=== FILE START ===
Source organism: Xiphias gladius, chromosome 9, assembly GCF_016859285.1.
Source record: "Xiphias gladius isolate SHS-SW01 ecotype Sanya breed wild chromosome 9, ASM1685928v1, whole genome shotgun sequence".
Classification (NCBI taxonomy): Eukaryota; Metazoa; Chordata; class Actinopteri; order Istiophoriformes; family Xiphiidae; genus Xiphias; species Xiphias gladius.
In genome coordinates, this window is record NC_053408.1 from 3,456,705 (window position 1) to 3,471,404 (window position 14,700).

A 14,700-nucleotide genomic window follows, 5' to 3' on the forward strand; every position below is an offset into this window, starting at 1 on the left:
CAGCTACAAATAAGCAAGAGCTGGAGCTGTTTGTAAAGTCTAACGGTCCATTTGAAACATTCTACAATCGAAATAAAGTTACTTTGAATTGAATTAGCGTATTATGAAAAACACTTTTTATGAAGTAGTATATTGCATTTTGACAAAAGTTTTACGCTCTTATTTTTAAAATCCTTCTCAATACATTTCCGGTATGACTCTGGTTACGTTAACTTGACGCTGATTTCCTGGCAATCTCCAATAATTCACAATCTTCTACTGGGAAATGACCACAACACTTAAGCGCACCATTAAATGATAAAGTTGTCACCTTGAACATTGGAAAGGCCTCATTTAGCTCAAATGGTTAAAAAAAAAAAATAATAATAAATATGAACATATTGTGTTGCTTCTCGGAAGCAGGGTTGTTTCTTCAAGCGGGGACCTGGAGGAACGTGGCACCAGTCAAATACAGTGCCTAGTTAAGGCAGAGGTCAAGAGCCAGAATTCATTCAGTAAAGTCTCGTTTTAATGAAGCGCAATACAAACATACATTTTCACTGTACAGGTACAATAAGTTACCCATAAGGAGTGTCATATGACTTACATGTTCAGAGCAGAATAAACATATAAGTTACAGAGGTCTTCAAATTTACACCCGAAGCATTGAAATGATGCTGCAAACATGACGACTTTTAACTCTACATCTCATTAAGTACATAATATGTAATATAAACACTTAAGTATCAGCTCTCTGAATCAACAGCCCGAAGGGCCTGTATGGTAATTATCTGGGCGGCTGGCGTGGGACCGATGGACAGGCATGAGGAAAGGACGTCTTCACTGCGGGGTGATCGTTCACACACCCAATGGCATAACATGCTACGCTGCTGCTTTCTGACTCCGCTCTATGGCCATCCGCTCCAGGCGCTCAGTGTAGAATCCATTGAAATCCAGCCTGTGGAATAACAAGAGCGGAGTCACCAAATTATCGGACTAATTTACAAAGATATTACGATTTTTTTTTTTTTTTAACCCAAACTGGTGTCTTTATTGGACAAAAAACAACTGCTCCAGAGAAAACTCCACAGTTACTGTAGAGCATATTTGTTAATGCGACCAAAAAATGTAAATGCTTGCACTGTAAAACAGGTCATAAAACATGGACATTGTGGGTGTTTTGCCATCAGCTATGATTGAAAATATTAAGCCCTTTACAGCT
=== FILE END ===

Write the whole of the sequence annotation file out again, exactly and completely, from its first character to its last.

Source organism: Xiphias gladius, chromosome 9, assembly GCF_016859285.1.
Source record: "Xiphias gladius isolate SHS-SW01 ecotype Sanya breed wild chromosome 9, ASM1685928v1, whole genome shotgun sequence".
Classification (NCBI taxonomy): Eukaryota; Metazoa; Chordata; class Actinopteri; order Istiophoriformes; family Xiphiidae; genus Xiphias; species Xiphias gladius.
In genome coordinates, this window is record NC_053408.1 from 3,456,705 (window position 1) to 3,471,404 (window position 14,700).

A 14,700-nucleotide genomic window follows, 5' to 3' on the forward strand; every position below is an offset into this window, starting at 1 on the left:
CAGCTACAAATAAGCAAGAGCTGGAGCTGTTTGTAAAGTCTAACGGTCCATTTGAAACATTCTACAATCGAAATAAAGTTACTTTGAATTGAATTAGCGTATTATGAAAAACACTTTTTATGAAGTAGTATATTGCATTTTGACAAAAGTTTTACGCTCTTATTTTTAAAATCCTTCTCAATACATTTCCGGTATGACTCTGGTTACGTTAACTTGACGCTGATTTCCTGGCAATCTCCAATAATTCACAATCTTCTACTGGGAAATGACCACAACACTTAAGCGCACCATTAAATGATAAAGTTGTCACCTTGAACATTGGAAAGGCCTCATTTAGCTCAAATGGTTAAAAAAAAAAAATAATAATAAATATGAACATATTGTGTTGCTTCTCGGAAGCAGGGTTGTTTCTTCAAGCGGGGACCTGGAGGAACGTGGCACCAGTCAAATACAGTGCCTAGTTAAGGCAGAGGTCAAGAGCCAGAATTCATTCAGTAAAGTCTCGTTTTAATGAAGCGCAATACAAACATACATTTTCACTGTACAGGTACAATAAGTTACCCATAAGGAGTGTCATATGACTTACATGTTCAGAGCAGAATAAACATATAAGTTACAGAGGTCTTCAAATTTACACCCGAAGCATTGAAATGATGCTGCAAACATGACGACTTTTAACTCTACATCTCATTAAGTACATAATATGTAATATAAACACTTAAGTATCAGCTCTCTGAATCAACAGCCCGAAGGGCCTGTATGGTAATTATCTGGGCGGCTGGCGTGGGACCGATGGACAGGCATGAGGAAAGGACGTCTTCACTGCGGGGTGATCGTTCACACACCCAATGGCATAACATGCTACGCTGCTGCTTTCTGACTCCGCTCTATGGCCATCCGCTCCAGGCGCTCAGTGTAGAATCCATTGAAATCCAGCCTGTGGAATAACAAGAGCGGAGTCACCAAATTATCGGACTAATTTACAAAGATATTACGATTTTTTTTTTTTTTTAACCCAAACTGGTGTCTTTATTGGACAAAAAACAACTGCTCCAGAGAAAACTCCACAGTTACTGTAGAGCATATTTGTTAATGCGACCAAAAAATGTAAATGCTTGCACTGTAAAACAGGTCATAAAACATGGACATTGTGGGTGTTTTGCCATCAGCTATGATTGAAAATATTAAGCCCTTTACAGCT